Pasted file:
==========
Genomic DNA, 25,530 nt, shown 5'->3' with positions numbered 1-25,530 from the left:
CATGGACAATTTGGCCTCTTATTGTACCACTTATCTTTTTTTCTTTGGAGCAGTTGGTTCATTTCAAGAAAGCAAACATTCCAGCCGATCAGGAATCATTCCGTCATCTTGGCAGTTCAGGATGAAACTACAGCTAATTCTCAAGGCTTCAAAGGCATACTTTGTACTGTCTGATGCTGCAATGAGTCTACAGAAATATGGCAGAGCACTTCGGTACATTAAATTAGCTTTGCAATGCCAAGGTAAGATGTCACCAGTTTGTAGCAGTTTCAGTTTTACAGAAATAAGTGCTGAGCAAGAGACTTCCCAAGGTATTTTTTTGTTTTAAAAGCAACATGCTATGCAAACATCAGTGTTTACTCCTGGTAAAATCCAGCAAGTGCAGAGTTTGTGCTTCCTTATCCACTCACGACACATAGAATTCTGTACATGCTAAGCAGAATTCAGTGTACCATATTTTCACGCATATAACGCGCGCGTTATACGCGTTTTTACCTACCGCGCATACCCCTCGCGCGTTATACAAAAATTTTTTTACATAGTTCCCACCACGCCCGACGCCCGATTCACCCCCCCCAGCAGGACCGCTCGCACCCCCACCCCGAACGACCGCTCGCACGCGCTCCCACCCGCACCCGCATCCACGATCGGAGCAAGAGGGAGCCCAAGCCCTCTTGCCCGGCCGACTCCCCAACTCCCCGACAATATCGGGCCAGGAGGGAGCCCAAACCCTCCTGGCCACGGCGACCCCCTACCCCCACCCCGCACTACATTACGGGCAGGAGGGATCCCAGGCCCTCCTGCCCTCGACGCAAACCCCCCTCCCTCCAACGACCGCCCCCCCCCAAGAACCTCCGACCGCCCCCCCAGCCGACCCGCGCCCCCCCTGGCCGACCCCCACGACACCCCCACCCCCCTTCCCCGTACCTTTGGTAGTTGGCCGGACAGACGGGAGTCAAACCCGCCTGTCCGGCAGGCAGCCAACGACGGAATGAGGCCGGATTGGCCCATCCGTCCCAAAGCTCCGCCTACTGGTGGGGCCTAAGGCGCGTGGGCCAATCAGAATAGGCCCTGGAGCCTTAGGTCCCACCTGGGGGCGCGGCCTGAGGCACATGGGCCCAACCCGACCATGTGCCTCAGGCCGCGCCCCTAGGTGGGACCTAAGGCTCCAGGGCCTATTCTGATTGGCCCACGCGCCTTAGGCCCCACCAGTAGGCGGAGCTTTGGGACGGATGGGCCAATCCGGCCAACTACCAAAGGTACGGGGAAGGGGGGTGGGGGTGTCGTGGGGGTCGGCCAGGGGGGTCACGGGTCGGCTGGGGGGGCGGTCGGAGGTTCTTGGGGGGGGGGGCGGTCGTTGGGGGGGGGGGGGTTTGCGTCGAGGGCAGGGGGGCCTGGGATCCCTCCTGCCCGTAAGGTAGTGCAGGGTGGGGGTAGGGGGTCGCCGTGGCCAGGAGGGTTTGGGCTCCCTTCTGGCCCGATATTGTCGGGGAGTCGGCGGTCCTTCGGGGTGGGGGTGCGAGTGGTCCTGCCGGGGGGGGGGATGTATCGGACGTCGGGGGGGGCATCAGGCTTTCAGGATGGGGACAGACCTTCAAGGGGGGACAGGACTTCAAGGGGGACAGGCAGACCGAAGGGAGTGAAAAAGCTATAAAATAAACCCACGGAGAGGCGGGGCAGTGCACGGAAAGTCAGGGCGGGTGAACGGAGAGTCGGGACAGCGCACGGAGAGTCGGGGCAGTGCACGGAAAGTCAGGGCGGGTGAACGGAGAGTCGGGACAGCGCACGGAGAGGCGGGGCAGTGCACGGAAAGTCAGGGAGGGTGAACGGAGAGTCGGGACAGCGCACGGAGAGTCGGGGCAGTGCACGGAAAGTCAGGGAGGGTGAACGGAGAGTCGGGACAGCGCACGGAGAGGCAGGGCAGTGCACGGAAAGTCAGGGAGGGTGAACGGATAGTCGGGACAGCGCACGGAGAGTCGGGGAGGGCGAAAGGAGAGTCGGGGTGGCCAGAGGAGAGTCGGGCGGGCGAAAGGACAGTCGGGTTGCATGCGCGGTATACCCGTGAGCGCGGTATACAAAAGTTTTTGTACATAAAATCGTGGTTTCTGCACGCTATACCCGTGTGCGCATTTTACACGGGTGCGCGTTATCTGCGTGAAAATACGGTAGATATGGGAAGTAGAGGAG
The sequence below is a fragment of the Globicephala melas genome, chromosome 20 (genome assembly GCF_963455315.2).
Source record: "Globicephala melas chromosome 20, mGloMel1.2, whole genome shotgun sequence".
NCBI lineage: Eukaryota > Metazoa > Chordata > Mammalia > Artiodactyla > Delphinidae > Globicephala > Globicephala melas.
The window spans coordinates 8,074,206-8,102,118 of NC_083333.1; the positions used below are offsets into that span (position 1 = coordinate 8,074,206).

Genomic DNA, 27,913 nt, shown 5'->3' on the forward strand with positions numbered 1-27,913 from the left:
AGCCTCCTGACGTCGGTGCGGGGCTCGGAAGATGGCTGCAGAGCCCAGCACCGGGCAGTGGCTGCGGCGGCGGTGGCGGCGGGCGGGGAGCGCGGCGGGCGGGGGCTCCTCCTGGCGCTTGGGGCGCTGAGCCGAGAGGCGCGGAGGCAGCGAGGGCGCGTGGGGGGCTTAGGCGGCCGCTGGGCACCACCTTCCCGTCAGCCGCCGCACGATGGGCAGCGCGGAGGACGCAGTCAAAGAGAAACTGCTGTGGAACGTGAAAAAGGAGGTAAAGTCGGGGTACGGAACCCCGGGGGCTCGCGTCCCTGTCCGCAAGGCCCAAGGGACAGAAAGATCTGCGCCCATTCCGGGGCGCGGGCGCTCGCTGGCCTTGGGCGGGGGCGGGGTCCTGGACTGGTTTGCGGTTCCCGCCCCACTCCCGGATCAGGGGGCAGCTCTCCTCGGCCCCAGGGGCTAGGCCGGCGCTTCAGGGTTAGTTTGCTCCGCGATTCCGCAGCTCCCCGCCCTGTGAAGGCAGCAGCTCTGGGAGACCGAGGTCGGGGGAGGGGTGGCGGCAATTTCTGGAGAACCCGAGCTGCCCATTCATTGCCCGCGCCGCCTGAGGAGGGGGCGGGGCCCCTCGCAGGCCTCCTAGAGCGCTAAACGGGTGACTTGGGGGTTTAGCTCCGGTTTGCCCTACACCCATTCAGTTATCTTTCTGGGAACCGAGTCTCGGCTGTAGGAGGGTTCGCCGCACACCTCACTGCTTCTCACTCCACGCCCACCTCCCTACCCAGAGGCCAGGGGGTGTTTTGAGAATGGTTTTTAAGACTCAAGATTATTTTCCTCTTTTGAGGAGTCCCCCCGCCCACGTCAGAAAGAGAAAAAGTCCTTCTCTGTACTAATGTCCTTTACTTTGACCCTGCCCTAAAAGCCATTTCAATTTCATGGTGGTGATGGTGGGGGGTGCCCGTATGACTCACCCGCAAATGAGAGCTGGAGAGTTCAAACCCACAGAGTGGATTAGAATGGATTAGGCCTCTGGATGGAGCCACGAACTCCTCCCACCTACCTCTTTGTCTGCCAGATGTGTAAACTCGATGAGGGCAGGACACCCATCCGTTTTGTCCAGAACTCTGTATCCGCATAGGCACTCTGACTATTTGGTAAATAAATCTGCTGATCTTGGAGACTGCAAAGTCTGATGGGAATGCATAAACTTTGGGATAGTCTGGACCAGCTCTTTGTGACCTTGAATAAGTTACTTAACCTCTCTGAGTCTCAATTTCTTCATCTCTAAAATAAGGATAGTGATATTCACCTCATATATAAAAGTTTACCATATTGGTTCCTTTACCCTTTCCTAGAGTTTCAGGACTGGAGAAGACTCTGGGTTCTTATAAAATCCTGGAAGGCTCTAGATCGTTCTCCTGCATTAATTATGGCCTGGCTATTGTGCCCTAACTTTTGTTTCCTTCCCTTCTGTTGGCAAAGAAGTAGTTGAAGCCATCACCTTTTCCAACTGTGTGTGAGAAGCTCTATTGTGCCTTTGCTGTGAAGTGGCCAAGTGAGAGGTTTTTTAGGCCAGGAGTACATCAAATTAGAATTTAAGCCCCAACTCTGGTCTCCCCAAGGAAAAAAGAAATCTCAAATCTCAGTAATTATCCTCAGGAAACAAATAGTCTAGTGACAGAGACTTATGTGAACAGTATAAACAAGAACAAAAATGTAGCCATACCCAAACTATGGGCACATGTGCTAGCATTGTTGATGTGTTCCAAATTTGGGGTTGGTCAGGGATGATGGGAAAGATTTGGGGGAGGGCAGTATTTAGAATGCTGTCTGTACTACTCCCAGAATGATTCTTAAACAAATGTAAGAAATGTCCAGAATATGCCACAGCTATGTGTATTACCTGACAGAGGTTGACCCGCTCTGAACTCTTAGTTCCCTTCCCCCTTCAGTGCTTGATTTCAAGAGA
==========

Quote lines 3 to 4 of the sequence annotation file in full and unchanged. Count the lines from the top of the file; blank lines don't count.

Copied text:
The sequence below is a fragment of the Globicephala melas genome, chromosome 20 (genome assembly GCF_963455315.2).
Source record: "Globicephala melas chromosome 20, mGloMel1.2, whole genome shotgun sequence".